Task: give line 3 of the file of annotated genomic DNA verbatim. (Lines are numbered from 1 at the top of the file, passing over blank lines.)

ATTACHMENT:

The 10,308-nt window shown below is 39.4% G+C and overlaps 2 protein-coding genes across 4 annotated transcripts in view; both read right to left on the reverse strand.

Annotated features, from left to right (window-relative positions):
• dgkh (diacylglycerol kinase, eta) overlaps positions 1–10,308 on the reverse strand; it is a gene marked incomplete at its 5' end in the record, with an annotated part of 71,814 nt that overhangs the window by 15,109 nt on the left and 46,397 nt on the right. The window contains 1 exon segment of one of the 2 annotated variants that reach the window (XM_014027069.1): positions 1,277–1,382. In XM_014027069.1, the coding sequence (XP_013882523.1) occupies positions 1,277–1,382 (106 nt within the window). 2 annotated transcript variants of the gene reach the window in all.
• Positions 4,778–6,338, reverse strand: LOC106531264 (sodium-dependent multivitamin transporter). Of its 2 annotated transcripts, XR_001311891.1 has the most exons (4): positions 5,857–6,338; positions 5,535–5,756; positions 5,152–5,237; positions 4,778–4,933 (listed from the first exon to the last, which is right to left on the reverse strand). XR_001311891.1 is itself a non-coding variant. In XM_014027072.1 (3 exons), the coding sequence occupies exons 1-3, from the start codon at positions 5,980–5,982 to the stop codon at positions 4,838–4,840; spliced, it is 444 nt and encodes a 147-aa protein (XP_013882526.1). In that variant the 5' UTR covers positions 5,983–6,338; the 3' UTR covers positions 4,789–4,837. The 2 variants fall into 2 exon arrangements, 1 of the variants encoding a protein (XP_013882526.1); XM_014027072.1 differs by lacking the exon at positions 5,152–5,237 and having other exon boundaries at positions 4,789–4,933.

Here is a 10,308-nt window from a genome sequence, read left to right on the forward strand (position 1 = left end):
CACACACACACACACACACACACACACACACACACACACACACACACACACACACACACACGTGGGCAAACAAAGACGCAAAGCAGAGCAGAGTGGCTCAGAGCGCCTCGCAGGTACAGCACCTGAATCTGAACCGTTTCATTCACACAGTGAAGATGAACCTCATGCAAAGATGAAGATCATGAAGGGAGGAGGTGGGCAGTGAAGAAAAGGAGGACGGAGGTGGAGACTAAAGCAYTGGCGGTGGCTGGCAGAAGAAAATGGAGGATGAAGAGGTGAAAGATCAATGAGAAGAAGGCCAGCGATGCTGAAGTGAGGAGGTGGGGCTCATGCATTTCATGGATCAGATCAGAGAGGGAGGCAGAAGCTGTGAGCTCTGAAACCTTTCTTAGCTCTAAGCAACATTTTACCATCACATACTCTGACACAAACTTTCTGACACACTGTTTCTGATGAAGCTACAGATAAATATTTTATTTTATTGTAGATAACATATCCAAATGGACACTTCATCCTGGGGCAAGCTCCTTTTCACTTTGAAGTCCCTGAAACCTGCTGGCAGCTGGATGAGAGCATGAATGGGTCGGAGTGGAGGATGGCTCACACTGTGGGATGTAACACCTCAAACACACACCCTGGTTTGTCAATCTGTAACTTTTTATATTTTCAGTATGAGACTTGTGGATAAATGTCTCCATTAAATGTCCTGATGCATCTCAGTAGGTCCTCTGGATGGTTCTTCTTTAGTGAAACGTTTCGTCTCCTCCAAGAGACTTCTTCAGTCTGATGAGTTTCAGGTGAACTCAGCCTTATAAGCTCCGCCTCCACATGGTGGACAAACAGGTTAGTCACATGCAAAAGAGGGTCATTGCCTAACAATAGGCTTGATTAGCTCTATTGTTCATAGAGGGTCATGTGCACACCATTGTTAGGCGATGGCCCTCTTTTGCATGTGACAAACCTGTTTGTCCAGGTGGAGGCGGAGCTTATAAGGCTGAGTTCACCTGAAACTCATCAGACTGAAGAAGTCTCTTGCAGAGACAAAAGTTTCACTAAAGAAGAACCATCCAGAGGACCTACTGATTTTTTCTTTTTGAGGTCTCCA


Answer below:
• dgkh (diacylglycerol kinase, eta) overlaps positions 1–10,308 on the reverse strand; it is a gene marked incomplete at its 5' end in the record, with an annotated part of 71,814 nt that overhangs the window by 15,109 nt on the left and 46,397 nt on the right. The window contains 1 exon segment of one of the 2 annotated variants that reach the window (XM_014027069.1): positions 1,277–1,382. In XM_014027069.1, the coding sequence (XP_013882523.1) occupies positions 1,277–1,382 (106 nt within the window). 2 annotated transcript variants of the gene reach the window in all.